New brand of surf photography takes hold of Pipeline
As ridiculous as this may sound, Jamie O’Brien’s biggest innovation could come not in the form of a 10-foot rodeo flip at Backdoor, but on a million-gig hard drive. Jamie’s been dabbling with filmmaking for some time now—starring in and producing two opuses himself, Freak Show and Freak Side—but it would now appear that, like his approach in the water, he’s interested in taking this pursuit to the next level.
Striking up a relationship with filmmaker Vincent Laforet and his production company, Laforet Visuals, Jamie is the centerpiece of Vincent’s latest groundbreaking experiment in surf cinematography.
“The best thing about watching, let alone filming, Jamie is the privilege of seeing someone do something so beautiful, so difficult, so effortlessly,” writes Vincent on his blog. “The last time I saw something like this on such a regular basis was when I photographed Michael Jordan at the United Center in Chicago for his last three years on the court.”
Utilizing technology like you’ve never seen before, they’ve found a way to shoot surfing in a whole new way. If you’re a camera junkie like Vincent and can make sense of all the equipment, according to his website, the shot of Jamie going switch at Backdoor “was made with a Canon 500mm f4 – on a RED One at 120 frames per second at 2K using the Wicked Circuits EF Lens Adapter. That’s the equivalent of a 1600mm on a 35mm camera.”
In a nutshell, the central component of this project is the revolutionary RED One camera, which essentially shoots both still images and HD video all at the same time.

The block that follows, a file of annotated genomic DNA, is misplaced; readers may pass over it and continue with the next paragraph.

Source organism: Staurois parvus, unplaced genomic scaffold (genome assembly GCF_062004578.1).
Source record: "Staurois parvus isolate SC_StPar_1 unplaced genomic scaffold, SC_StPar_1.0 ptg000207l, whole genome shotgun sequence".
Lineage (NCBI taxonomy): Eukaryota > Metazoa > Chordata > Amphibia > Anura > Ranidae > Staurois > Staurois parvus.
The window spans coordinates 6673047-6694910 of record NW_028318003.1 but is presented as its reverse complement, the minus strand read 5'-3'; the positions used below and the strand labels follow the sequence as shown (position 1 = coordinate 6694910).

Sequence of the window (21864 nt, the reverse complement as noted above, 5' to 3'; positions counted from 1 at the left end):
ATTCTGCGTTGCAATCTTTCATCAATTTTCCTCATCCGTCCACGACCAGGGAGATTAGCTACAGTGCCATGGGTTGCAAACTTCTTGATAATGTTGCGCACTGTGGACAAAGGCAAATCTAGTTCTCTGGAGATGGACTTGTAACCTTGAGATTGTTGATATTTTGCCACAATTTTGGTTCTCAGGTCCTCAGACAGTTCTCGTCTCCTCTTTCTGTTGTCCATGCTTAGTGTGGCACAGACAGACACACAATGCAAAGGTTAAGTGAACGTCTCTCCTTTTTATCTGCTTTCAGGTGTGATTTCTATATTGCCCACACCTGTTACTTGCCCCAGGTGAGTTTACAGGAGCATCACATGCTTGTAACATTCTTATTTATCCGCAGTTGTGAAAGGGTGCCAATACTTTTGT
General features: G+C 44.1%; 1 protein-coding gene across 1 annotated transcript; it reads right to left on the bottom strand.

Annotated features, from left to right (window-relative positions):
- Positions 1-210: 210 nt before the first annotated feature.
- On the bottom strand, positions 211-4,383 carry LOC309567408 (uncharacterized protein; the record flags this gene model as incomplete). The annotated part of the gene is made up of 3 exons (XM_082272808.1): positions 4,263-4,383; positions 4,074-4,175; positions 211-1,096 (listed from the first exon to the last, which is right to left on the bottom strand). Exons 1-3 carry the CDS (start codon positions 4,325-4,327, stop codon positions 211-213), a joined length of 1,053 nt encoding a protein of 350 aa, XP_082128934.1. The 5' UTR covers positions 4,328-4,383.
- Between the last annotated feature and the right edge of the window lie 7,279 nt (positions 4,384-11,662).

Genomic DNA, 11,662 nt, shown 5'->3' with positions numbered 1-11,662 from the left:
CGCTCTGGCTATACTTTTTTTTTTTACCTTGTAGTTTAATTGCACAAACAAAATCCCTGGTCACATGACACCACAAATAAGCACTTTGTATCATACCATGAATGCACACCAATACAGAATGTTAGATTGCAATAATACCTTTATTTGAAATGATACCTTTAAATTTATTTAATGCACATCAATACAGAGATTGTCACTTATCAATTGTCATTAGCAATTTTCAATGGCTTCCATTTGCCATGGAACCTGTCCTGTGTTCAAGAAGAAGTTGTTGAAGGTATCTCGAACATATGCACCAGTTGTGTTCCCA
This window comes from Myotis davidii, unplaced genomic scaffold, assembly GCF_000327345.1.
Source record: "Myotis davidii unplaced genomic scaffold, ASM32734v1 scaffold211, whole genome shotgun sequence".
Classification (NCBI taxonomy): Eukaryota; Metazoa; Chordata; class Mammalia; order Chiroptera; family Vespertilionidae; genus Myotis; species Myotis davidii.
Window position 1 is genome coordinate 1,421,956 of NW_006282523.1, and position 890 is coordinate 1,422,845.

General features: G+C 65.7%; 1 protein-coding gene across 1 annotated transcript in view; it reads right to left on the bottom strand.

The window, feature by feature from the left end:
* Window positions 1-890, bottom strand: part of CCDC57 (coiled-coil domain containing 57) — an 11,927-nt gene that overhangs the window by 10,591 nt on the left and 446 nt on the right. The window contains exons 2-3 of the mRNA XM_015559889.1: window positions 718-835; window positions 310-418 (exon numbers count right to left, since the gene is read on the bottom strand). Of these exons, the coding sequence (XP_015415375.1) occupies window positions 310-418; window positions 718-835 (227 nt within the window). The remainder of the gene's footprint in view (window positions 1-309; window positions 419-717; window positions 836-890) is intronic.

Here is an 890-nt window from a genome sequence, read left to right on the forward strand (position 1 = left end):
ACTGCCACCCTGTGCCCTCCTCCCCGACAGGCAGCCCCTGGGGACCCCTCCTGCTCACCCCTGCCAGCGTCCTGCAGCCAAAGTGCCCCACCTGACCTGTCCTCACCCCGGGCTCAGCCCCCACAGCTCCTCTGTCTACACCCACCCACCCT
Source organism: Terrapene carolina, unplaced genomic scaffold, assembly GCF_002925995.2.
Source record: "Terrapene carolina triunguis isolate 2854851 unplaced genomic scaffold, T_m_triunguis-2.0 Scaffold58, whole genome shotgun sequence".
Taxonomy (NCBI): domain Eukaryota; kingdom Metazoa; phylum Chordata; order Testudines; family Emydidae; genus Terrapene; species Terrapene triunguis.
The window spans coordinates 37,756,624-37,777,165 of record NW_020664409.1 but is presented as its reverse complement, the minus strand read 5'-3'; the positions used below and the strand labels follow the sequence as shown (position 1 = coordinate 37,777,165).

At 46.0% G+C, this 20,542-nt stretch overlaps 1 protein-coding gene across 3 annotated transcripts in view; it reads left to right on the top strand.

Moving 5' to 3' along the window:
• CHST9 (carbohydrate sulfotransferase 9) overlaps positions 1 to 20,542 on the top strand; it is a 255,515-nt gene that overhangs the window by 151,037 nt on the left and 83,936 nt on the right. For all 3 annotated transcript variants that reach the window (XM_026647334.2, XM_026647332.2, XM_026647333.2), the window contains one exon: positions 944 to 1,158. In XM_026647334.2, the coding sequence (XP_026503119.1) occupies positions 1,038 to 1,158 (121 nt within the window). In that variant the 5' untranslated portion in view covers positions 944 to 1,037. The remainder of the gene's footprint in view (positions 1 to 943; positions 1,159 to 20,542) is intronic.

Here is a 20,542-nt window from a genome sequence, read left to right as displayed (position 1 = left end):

As Vincent described on his blog, the Jamie switch-foot barrel was shot at 120 frames per second, which is unheard of…for both still and motion-capture cameras. The RED has the Hollywood set all aflutter too. “Shooting with RED is like hearing The Beatles for the first time,” states Steven Soderbergh of Ocean’s Eleven and Traffic fame.
But what’s even more impressive, the Laforet Visuals team have strapped the camera to a remote-controlled helicopter and have taken it all to an even crazier level. Forget shooting from the back of a ski—heck, you could pull their helicopter into the tube at Teahupoo or Jaws. Ok, that may be a bit extreme. But take some time looking at the clips online and you’ll see how good the heli footage is.
But with a price tag of what must be close to a quarter-million, you have to admit, it’s a pretty damn expensive way to film surfing. So why’s Vincent really into this project?
“The best part is that I’ve actually had a chance to eat some poke with Jamie,” he jokes. “Social time with Michael was nothing but a distant dream.”